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|Publisher:||Baker Publishing Group|
|Product dimensions:||6.00(w) x 8.90(h) x 0.80(d)|
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A Compelling Vision for Christian Relationships in a Hypersexualized Age
By Jonathan Grant
Brazos PressCopyright © 2015 Jonathan Grant
All rights reserved.
Adjusting Our Vision
Christia n Formation and Relationships in a Sexualized Age
A few years ago, while celebrating our fifteenth wedding anniversary, my wife, Esther, and I stayed at the base of the twin mountains of Whistler and Blackcomb, the mammoth ski resort on Canada's West Coast. Our hotel was right at the foot of the ski fields, so that these huge mountains shot straight up outside our window. The view was spectacular, and it was mesmerizing to watch the many gondolas and chairlifts climb the slopes before passing over vertiginous ridges and out of sight. As the spring sun glistened off the icy slopes, it was easy to forget that this is rugged terrain, exciting and terrifying in equal measure. Deaths are common during the ski season here because of the huge off-piste area and constant avalanche risk.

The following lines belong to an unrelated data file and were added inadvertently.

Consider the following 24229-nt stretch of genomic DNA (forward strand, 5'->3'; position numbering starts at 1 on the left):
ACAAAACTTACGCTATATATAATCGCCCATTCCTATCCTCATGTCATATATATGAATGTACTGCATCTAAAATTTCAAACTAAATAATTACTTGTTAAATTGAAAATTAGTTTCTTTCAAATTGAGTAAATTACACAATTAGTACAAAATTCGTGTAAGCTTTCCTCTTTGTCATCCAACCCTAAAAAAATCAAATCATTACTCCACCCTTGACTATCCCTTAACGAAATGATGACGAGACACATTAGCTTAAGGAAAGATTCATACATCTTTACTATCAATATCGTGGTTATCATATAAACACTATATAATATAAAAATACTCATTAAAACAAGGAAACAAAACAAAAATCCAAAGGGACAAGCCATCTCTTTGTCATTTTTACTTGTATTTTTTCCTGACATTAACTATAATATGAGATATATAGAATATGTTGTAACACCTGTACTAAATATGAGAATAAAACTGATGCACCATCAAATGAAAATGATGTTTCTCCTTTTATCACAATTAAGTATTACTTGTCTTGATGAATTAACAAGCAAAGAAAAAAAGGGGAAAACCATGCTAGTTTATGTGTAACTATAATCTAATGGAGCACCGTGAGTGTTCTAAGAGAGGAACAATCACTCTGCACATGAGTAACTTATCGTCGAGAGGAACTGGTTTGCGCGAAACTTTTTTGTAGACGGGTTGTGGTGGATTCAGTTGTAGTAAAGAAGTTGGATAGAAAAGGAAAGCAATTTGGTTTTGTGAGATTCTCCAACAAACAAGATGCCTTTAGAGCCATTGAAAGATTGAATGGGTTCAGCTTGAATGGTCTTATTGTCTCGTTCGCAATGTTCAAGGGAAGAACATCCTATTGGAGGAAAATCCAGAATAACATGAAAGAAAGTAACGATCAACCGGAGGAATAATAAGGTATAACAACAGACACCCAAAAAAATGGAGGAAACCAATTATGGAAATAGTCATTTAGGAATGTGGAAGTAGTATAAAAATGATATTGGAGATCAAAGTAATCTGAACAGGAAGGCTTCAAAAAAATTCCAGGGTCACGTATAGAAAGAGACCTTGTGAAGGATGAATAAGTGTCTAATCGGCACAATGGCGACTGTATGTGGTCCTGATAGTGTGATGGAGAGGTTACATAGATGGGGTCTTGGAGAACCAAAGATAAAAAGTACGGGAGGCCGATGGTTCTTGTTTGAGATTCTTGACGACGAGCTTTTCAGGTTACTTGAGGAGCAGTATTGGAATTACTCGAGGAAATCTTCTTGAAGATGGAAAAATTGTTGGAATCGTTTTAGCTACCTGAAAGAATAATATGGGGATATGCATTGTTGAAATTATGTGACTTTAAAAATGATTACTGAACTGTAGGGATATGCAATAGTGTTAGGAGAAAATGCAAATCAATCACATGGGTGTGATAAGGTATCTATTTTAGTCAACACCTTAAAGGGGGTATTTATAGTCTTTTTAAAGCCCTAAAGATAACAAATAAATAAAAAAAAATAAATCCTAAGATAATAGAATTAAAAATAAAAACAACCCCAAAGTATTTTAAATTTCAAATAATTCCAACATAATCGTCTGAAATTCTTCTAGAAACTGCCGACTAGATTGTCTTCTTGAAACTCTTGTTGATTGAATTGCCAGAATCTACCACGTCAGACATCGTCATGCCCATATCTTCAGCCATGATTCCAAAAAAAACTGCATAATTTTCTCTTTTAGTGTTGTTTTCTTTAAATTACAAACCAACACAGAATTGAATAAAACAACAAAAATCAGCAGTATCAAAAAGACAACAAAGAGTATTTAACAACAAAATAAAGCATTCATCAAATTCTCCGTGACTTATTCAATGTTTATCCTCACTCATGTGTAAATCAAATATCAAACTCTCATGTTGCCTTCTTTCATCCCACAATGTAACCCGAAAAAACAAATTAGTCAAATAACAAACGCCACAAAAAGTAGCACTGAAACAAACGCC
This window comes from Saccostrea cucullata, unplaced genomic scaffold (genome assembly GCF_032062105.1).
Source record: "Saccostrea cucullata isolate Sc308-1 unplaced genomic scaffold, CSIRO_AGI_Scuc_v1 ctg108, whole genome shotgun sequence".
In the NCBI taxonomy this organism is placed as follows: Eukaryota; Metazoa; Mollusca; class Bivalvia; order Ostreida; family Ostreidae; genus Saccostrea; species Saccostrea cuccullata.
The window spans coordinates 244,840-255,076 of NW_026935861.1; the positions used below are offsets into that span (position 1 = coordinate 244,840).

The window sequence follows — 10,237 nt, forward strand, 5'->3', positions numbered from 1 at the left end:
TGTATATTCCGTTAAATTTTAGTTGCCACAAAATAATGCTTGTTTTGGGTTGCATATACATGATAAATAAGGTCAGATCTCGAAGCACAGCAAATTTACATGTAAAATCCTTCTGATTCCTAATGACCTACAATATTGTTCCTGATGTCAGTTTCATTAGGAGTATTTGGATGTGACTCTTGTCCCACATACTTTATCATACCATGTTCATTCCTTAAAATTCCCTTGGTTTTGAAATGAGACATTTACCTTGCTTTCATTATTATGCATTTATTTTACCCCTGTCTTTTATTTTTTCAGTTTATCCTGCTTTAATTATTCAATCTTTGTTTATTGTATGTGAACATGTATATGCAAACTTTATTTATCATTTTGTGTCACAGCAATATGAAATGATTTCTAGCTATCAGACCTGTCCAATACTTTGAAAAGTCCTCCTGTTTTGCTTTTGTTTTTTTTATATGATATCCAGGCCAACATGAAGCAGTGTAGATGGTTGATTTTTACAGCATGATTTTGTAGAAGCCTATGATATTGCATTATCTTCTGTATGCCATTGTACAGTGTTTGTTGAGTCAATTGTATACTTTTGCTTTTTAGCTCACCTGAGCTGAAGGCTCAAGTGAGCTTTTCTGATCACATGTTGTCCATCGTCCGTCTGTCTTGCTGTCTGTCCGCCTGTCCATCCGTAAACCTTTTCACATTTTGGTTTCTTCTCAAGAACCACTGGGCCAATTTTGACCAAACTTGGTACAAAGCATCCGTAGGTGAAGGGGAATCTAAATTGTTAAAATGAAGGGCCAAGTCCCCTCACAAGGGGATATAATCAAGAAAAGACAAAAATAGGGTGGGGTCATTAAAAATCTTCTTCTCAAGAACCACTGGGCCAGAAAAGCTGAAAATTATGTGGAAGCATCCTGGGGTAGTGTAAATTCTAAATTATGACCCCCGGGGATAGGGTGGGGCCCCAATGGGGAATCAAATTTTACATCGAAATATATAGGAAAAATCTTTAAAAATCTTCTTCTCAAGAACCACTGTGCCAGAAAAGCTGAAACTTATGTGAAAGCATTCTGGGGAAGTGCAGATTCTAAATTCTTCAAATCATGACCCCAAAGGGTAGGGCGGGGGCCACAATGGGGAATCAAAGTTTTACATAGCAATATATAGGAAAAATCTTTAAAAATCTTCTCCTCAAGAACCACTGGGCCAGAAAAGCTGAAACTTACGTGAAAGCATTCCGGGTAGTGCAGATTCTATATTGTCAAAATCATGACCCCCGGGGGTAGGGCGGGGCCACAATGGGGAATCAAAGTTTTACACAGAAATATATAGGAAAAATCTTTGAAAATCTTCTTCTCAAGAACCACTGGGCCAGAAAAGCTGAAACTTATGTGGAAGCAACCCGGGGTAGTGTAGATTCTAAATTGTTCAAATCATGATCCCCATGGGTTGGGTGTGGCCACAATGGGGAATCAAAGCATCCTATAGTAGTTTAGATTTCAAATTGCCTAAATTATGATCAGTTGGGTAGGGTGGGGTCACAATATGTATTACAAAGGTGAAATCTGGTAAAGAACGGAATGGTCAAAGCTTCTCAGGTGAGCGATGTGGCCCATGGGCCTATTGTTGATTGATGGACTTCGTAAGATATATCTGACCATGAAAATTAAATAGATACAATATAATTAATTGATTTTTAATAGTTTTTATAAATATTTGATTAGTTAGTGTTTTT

Looking up at the awe-inspiring scene that morning, I was struck by the parallels between this environment and the state of relationships today, even within the church. Like those imposing mountains, love and romance have become alluring but risky places. Our culture's romantic idealism encourages us to boldly explore the boundless playground of sex and relationships. Yet we quickly succumb to "exposure" when faced with the corrosive elements of our culture's hypersexuality and its fatalism about lasting commitments. This combination of factors has turned romantic relationships from places of adventure and exhilarating risk into crevasses of death and despair.